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Sorcerer Musik - three sessions in

This game is pure gut-punch Sorcerer, but there's a little history underlying it.

Almost three years ago, a determined person contacted me with a bevy of questions about whatever on earth I must be thinking about role-playing. That led to what ended up as 120 single-spaced pages of dialogue, and also to the presentation you can see right now in the Phenomenology series in Seminar.

I didn't think much of that was worth anything without play, so about a year ago, I made my way to Washington D.C. for a weekend with Zac, the above-named instigator, and Jann. We and a couple of their friends played Cold Soldier (described elsewhere here in Actual Play), Trollbabe, Zero, and The Great Ork Gods. I'd planned on starting more regular play with them and finally got around to it - to find that Jann had set her sights upon Sorcerer.

Organizing it on-line brought us Pedro, who lives in Finland, and thus it was. Our first discussion wasn't recorded, but it yielded the notions of "a big modern city" and demons defined as "technological music." Pedro thought up the character idea of an astronomer who blissed out listening to musical communications from the center of a black hole, Jann came up with a young musician whose demonic guitar makes her a star, and Zac spun it a little differently by thinking about a retro-mafioso and a sinister old pianola.

The session presented here launched us into play. The first fifteen minutes nailed down the starting characters, finishing up the demons from what the players had sent me by email, and getting me enough information for their diagrams. About the next ten minutes went for the Binding rolls.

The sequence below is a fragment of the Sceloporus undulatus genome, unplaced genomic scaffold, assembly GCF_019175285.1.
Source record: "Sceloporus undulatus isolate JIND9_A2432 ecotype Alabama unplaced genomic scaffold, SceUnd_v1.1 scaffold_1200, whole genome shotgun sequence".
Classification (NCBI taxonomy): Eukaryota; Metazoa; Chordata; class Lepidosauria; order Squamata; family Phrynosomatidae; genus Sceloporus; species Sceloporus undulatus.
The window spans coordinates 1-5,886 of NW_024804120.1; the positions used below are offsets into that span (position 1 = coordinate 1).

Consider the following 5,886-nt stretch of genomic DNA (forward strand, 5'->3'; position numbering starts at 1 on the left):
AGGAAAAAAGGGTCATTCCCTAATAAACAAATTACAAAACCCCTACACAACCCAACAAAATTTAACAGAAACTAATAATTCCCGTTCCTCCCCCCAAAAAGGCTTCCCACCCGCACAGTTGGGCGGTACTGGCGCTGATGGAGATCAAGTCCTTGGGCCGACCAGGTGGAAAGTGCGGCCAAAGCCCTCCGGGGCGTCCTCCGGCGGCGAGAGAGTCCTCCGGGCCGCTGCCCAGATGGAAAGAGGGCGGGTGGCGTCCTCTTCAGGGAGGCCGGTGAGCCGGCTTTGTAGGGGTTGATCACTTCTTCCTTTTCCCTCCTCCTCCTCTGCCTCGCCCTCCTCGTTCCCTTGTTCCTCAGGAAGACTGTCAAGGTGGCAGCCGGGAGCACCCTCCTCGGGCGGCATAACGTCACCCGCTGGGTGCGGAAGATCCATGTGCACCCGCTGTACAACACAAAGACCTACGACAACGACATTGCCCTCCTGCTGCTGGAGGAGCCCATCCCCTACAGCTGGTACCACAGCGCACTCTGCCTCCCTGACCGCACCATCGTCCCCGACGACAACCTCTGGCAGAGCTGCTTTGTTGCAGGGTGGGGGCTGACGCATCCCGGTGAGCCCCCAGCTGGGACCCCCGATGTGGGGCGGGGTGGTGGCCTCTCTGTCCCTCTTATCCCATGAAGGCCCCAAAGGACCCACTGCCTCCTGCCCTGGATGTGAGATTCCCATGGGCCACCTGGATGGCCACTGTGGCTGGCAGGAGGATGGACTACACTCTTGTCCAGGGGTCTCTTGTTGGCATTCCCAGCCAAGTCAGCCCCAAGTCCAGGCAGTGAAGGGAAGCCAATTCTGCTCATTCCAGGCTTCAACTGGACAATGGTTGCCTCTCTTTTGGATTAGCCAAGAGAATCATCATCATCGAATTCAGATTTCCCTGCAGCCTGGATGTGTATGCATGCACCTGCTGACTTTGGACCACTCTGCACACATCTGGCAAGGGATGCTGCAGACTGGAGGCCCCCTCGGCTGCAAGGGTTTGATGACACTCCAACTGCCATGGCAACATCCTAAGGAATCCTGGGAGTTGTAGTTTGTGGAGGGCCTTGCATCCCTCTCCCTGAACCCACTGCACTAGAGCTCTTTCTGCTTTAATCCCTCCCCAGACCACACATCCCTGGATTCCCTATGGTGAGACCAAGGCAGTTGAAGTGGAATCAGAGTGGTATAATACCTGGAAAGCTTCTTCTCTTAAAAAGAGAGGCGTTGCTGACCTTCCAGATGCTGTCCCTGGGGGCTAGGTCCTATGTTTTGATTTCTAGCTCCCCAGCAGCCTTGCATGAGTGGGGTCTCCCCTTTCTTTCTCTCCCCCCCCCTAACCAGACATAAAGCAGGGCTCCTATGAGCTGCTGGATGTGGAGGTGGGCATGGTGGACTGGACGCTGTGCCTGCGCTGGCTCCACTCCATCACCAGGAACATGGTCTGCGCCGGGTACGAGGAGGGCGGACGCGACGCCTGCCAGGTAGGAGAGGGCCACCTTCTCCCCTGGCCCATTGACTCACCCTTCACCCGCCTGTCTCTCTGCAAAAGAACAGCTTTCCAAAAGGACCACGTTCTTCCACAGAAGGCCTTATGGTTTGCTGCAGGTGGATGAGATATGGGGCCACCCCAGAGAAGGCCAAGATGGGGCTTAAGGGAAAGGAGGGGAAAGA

At 27 minutes in, we started play. As usual, for me, it's mainly just feeling my way into role-playing the various characters, because the situation for each player-character is pretty clear based on their diagrams. You'll hear me start with a lot of "you could do this" and "you could do that," which I present as scaffolding so people know how the rules work, and which I typically stop doing in the second session.

Also as usual, that "feeling my way" stage tends to be dramatically more productive in retrospect than anyone could imagine. Just putting one character into the vicinity of another is good enough. You'll also see an example of what's called Spiking, which is to say, taking a Kicker (the attack on Zac's character's sister) and introducing a lot more mystery and danger into it (an attack on Michael through a demon possessing her).

I'm really bummed not to have the visual for what follows. This group is notable for overcoming the limitations of screen-based play entirely - the exchanges of expressions, the small or not-quite-voiced indications of listening, even the body positioning, created a genuine together-here atmosphere, which has only become nicer and more fun with every session. It was especially clear at the end of this one, when Pedro and Jann further discussed their demons' potential, and each visual response among us fueled further inspiration.

Fortunately the later sessions are captured on video and you'll see what I mean.

Department: 
Actual Play
Games: 
Sorcerer

Comments

Ron Edwards's picture
Jannica Porcu's picture

Hey everyone. I'm the aforementioned Jann.
 
I've been chopping at the bit to play Sorcerer for a while now, so Ron, thanks for your willingness to indulge me! The give-take relationship between the sorcerer and his or her demon just ignited my imagination.